I am 29 years old, and I have never had sex. Not even close. My decision to practice chastity implies that I never will, unless or until I am married. Which means if I do get married, I won’t have any sexual “experience.”
So a young adult who reads my blog once asked me the following question:
“Why would you want to have an awkward wedding night?
I don’t. Nobody who saves sex saves it because they want the wedding night to be awkward. The reader’s question is probably rooted in a fear that sexual inexperience will result in awkward or “imperfect” wedding night sex. This disturbs a lot of the people I’ve encountered who have responded with shock or pity to my decision to save sex.
But their discomfort with sexual inexperience at marriage is normal. I expect it out of the culture that prefers preparedness for a wedding night over preparedness for marriage—a culture that probably doesn’t even discern the difference. It’s a culture that is curious as to why I can enter marriage without any sexual history and be undisturbed by that.
I’ll tell you why: because we don’t have to be disturbed. Entering marriage without prior sexual experience expresses confidence in our commitment to each other, and not knowing what to expect authenticates it. A couple that won’t save sex because they don’t want to have to communicate on their wedding night isn’t likely to communicate well in a marriage.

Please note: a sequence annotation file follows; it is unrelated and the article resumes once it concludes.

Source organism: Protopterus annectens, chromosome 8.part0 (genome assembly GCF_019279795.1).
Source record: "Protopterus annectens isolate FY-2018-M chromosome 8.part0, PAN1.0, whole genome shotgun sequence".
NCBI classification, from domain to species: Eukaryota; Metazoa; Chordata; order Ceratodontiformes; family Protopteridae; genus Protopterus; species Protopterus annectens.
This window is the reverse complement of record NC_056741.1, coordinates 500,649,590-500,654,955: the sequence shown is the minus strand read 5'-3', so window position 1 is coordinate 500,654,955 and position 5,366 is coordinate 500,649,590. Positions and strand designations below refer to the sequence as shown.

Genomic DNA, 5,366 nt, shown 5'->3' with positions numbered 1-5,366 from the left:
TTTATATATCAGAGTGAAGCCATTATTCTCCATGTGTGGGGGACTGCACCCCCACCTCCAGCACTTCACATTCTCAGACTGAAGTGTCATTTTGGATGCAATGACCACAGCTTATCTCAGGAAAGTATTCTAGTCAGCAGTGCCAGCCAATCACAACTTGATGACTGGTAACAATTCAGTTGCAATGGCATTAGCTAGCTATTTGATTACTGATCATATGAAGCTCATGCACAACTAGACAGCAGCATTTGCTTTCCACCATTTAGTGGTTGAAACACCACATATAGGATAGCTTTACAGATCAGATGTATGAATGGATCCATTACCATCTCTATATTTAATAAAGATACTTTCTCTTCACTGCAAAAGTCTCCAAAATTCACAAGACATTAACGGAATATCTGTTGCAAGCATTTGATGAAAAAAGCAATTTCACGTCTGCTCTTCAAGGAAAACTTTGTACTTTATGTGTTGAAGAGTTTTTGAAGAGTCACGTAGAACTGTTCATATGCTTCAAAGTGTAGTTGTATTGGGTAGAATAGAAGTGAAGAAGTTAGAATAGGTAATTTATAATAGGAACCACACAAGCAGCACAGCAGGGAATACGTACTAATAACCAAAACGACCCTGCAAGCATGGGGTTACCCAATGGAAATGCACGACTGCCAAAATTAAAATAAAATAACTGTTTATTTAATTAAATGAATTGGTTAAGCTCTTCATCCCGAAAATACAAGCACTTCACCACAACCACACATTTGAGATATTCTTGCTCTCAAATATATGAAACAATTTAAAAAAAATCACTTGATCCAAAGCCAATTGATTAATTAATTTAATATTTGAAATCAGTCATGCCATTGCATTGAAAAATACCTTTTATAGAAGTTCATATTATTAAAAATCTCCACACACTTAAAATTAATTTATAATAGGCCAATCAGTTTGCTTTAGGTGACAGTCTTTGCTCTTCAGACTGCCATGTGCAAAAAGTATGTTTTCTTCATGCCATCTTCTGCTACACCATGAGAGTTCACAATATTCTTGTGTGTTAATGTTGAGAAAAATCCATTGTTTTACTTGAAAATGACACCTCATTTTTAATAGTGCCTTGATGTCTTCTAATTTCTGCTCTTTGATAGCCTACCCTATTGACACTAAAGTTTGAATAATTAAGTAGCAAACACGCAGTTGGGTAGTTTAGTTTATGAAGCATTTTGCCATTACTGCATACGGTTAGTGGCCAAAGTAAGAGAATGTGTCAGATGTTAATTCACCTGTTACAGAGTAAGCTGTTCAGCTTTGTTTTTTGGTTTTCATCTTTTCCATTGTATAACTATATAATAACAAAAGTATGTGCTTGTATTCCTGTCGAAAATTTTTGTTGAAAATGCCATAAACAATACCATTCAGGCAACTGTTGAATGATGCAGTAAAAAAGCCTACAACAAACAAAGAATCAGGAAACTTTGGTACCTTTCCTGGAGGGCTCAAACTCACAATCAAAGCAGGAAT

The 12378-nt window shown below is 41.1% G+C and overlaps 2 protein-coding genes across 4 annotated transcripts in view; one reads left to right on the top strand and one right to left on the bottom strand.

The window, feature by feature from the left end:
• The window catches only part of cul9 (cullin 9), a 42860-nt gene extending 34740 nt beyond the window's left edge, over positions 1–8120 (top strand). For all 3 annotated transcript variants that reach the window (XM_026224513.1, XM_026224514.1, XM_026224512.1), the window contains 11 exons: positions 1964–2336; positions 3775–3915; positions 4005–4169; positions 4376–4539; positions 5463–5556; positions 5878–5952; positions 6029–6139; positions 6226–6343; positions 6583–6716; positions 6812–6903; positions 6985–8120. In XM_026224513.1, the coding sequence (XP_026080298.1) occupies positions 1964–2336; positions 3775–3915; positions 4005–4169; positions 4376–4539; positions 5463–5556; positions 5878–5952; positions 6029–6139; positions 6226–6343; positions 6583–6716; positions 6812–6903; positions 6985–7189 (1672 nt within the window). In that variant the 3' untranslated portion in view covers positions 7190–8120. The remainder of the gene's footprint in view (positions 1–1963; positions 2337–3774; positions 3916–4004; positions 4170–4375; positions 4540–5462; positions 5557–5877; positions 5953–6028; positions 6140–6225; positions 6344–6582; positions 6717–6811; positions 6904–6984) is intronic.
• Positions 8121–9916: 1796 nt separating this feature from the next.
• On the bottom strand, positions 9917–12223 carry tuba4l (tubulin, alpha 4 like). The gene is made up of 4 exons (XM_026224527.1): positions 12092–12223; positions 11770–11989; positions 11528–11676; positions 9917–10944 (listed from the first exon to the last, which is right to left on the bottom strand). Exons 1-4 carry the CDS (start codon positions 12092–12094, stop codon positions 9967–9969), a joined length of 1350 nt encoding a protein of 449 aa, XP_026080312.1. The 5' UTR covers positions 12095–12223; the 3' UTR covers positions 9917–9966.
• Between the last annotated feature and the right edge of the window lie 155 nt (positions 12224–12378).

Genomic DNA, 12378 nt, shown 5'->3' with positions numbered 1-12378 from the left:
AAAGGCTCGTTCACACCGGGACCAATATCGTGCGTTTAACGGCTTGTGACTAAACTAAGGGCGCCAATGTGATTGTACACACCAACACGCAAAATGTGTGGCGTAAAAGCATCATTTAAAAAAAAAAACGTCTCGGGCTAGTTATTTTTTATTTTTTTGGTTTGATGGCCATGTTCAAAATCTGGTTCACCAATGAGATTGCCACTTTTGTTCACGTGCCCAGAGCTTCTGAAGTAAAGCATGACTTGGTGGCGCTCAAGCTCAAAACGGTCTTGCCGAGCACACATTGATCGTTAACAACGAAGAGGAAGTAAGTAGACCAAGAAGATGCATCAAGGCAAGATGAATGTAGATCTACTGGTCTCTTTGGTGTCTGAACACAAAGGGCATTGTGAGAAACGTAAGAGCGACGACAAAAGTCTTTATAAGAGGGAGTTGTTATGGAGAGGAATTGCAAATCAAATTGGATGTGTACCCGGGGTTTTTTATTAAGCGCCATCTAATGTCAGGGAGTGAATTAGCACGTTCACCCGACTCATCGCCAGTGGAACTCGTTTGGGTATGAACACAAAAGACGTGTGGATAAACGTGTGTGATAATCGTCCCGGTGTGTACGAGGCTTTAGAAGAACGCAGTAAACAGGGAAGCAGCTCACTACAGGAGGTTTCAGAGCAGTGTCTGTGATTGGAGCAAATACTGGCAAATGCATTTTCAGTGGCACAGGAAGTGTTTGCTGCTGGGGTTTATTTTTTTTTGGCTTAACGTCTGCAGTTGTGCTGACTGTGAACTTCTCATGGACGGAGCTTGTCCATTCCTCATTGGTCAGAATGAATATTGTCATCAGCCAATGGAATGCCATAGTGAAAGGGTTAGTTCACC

Entering marriage without sexual “experience” is a choice worth making for the following reasons:
In holy matrimony, very little depends on wedding night sex.
If you marry in the Church, you agree to love and honor each other all the days of your lives. This is a process. Just as you will need to grow in love in thousands of other ways throughout your marriage, a couple will likewise need time to learn how to best express physical love to each other. It’s not something to fear, but to anticipate with joy.
Authentic love transcends sexual inexperience.
Love is patient, and kind, and doesn’t dump you because you lack sexual experience. It bears all things, believes all things, hopes all things, and endures all things. A couple that has entered a marriage based on authentic love has been given a safe space for trial and error, in which they can discover the mystery of sexual intimacy together.
Chaste living strengthens your ability to love
By saving sex for marriage, chaste couples gain experience in patience, self-mastery, fidelity, and other forms of intimacy that ultimately will serve to strengthen their marriage.
The pursuit of virtue is worth sexual inexperience.
Chastity is a virtue. It’s a decision we make over and over to do the right thing regarding sex, which we as Catholics define as a sacred, physical sign of the vows a husband and wife made at the altar. According to St. Gregory of Nyssa, “the goal of a virtuous life is to become like God.”
The virtues require us to wait and work in a culture that “doesn’t wanna,” to live lives that don’t align with what the world around us values, and to risk, by being chaste, what some fear could be an “awkward” wedding night. But you know what? That’s worth it, because it’s part of our efforts to become like the one who created us (who created us able to love the same way he does). And that isn’t awkward at all.
Arleen Spenceley is author of the book Chastity is For Lovers: Single, Happy, and (Still) a Virgin (Ave Maria Press, Nov. 2014). She works as a staff writer for the Tampa Bay Times, and has a bachelor’s degree in journalism and a master’s degree in counseling, both from the University of South Florida. She blogs at arleenspenceley.com. Click here to follow her on Twitter, click here to like her on Facebook, and click here to follow her on Instagram.